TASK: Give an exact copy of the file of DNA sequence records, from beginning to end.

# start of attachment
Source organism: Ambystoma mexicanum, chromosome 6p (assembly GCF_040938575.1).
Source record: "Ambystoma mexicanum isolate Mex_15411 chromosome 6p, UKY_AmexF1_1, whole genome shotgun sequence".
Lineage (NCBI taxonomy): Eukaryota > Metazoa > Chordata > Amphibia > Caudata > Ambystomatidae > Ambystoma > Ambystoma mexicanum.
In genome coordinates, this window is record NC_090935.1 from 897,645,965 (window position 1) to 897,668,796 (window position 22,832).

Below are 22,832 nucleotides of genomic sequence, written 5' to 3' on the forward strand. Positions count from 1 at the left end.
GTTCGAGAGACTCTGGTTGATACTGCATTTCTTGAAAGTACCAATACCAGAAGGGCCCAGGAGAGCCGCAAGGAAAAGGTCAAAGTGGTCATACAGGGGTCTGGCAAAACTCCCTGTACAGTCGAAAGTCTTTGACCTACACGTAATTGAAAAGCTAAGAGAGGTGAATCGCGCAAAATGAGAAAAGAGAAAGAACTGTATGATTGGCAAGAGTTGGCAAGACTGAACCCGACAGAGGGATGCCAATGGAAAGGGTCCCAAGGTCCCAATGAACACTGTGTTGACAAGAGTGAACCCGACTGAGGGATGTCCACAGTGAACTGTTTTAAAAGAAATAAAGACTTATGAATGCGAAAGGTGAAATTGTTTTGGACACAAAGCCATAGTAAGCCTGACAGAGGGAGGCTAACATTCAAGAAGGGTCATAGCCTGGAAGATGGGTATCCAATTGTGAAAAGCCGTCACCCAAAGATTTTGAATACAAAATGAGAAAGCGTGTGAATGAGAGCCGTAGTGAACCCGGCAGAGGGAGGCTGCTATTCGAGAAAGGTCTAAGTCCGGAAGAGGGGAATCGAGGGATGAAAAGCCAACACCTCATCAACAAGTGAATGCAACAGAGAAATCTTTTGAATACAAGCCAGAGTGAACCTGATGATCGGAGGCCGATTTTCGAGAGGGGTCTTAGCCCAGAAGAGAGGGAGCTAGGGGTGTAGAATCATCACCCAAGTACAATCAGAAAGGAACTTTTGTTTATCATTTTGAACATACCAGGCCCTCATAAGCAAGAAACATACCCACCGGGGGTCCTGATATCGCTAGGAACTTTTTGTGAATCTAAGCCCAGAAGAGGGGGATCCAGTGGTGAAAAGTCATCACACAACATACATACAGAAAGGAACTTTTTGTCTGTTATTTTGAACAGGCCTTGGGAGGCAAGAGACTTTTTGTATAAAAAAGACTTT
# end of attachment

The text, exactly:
Source organism: Ambystoma mexicanum, chromosome 6p (assembly GCF_040938575.1).
Source record: "Ambystoma mexicanum isolate Mex_15411 chromosome 6p, UKY_AmexF1_1, whole genome shotgun sequence".
Lineage (NCBI taxonomy): Eukaryota > Metazoa > Chordata > Amphibia > Caudata > Ambystomatidae > Ambystoma > Ambystoma mexicanum.
In genome coordinates, this window is record NC_090935.1 from 897,645,965 (window position 1) to 897,668,796 (window position 22,832).

Below are 22,832 nucleotides of genomic sequence, written 5' to 3' on the forward strand. Positions count from 1 at the left end.
GTTCGAGAGACTCTGGTTGATACTGCATTTCTTGAAAGTACCAATACCAGAAGGGCCCAGGAGAGCCGCAAGGAAAAGGTCAAAGTGGTCATACAGGGGTCTGGCAAAACTCCCTGTACAGTCGAAAGTCTTTGACCTACACGTAATTGAAAAGCTAAGAGAGGTGAATCGCGCAAAATGAGAAAAGAGAAAGAACTGTATGATTGGCAAGAGTTGGCAAGACTGAACCCGACAGAGGGATGCCAATGGAAAGGGTCCCAAGGTCCCAATGAACACTGTGTTGACAAGAGTGAACCCGACTGAGGGATGTCCACAGTGAACTGTTTTAAAAGAAATAAAGACTTATGAATGCGAAAGGTGAAATTGTTTTGGACACAAAGCCATAGTAAGCCTGACAGAGGGAGGCTAACATTCAAGAAGGGTCATAGCCTGGAAGATGGGTATCCAATTGTGAAAAGCCGTCACCCAAAGATTTTGAATACAAAATGAGAAAGCGTGTGAATGAGAGCCGTAGTGAACCCGGCAGAGGGAGGCTGCTATTCGAGAAAGGTCTAAGTCCGGAAGAGGGGAATCGAGGGATGAAAAGCCAACACCTCATCAACAAGTGAATGCAACAGAGAAATCTTTTGAATACAAGCCAGAGTGAACCTGATGATCGGAGGCCGATTTTCGAGAGGGGTCTTAGCCCAGAAGAGAGGGAGCTAGGGGTGTAGAATCATCACCCAAGTACAATCAGAAAGGAACTTTTGTTTATCATTTTGAACATACCAGGCCCTCATAAGCAAGAAACATACCCACCGGGGGTCCTGATATCGCTAGGAACTTTTTGTGAATCTAAGCCCAGAAGAGGGGGATCCAGTGGTGAAAAGTCATCACACAACATACATACAGAAAGGAACTTTTTGTCTGTTATTTTGAACAGGCCTTGGGAGGCAAGAGACTTTTTGTATAAAAAAGACTTT